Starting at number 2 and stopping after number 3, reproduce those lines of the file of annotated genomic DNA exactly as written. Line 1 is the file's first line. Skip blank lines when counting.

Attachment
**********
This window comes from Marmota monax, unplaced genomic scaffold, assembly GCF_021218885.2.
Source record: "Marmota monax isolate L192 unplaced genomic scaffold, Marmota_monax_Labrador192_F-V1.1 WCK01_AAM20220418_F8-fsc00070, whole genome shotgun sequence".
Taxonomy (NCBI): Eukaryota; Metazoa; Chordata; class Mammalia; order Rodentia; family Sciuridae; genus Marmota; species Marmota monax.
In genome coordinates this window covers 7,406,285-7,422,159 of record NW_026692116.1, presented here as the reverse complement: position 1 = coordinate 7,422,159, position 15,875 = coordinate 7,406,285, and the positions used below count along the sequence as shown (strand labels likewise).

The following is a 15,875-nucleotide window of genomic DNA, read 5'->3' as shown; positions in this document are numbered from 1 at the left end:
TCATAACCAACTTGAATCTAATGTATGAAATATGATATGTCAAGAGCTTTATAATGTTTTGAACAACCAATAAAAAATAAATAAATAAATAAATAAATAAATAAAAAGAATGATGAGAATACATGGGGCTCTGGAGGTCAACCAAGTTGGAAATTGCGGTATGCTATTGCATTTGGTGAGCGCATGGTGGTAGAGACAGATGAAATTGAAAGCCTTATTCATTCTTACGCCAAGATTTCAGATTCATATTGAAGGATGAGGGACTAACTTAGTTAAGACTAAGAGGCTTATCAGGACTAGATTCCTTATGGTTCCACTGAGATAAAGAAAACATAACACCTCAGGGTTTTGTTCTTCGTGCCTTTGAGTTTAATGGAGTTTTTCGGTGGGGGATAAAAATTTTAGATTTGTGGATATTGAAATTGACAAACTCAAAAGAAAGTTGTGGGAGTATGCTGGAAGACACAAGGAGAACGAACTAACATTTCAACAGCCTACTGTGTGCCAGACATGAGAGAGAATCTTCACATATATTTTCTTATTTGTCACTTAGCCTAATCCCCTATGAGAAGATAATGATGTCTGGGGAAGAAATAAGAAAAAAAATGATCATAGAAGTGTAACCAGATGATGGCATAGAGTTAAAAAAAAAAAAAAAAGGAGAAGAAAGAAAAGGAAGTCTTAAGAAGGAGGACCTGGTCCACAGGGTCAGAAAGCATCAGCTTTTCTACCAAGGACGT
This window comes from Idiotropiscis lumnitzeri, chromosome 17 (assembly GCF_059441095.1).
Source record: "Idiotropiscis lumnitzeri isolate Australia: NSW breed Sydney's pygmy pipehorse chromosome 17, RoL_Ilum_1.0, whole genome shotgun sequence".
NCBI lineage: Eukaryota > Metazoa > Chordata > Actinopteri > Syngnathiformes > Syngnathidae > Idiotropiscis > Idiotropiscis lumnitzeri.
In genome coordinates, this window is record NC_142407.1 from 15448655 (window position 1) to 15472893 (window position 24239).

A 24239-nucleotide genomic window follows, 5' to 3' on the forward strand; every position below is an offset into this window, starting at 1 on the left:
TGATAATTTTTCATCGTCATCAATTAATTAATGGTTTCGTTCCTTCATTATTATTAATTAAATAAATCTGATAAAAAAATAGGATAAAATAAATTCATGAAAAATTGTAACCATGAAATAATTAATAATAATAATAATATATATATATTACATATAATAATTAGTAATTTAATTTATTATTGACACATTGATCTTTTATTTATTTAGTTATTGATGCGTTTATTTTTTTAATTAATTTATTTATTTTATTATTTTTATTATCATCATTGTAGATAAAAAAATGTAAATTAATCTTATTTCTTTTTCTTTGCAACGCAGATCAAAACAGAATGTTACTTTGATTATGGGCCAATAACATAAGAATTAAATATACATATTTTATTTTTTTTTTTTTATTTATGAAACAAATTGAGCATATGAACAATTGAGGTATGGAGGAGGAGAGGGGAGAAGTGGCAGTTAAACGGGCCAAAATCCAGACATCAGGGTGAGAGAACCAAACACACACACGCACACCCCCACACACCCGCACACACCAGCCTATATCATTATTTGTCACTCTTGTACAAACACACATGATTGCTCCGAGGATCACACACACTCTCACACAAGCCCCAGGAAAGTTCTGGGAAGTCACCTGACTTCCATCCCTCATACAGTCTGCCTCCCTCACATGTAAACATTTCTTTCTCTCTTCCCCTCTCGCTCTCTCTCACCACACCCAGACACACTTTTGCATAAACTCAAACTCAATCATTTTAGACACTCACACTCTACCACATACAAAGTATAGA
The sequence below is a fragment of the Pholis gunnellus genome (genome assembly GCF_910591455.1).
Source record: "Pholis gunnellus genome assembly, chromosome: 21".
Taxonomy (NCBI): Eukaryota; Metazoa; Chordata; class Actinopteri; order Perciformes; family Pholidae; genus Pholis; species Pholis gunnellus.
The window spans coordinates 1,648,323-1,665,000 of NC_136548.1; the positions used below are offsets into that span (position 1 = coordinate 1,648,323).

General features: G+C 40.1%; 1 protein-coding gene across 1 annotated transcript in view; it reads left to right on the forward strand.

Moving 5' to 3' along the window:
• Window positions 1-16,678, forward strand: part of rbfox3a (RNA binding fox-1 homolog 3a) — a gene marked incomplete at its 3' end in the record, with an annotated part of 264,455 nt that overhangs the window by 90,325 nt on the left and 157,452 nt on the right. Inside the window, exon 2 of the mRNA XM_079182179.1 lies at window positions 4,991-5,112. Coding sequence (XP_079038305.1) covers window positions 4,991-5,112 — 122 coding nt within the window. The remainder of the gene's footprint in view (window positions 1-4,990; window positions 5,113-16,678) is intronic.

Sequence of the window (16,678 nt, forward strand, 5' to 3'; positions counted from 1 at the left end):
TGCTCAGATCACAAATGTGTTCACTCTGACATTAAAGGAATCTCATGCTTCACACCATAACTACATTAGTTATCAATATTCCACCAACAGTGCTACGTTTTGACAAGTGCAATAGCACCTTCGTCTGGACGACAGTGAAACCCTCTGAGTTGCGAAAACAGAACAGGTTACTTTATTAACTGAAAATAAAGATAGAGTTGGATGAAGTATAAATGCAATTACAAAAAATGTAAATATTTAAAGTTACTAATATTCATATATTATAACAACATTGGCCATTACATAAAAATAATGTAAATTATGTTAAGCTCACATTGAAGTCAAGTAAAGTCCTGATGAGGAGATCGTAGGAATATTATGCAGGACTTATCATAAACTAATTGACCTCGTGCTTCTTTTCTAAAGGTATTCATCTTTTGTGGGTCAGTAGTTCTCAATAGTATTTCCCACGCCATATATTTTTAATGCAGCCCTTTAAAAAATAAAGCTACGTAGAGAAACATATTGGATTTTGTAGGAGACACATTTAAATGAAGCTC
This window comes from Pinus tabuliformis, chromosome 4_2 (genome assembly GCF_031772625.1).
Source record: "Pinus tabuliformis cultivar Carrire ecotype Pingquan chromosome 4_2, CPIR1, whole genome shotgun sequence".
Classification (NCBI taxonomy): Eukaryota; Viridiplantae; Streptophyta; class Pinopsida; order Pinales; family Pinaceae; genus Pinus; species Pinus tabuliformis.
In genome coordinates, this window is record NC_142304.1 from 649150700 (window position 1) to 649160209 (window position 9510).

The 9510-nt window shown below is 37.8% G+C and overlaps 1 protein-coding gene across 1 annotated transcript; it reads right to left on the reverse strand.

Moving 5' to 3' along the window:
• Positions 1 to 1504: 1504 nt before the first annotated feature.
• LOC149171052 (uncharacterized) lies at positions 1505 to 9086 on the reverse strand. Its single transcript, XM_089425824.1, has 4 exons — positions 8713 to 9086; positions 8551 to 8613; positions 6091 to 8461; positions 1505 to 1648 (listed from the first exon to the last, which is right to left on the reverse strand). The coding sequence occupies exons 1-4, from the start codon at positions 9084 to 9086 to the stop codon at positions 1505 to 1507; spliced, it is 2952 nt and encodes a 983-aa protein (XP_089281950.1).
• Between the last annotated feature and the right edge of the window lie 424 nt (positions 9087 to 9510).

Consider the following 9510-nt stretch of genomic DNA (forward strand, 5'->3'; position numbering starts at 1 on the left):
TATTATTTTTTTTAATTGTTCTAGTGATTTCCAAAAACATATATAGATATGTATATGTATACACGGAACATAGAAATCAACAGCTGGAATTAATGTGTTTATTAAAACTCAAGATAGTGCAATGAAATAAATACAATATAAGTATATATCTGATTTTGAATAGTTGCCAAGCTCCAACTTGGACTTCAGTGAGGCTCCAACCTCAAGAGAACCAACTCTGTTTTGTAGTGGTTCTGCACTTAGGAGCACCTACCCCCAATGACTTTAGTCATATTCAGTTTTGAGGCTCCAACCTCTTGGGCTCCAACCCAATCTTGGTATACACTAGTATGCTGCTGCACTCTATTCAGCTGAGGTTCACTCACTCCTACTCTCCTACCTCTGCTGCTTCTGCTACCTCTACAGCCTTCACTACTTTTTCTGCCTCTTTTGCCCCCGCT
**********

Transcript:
Source record: "Marmota monax isolate L192 unplaced genomic scaffold, Marmota_monax_Labrador192_F-V1.1 WCK01_AAM20220418_F8-fsc00070, whole genome shotgun sequence".
Taxonomy (NCBI): Eukaryota; Metazoa; Chordata; class Mammalia; order Rodentia; family Sciuridae; genus Marmota; species Marmota monax.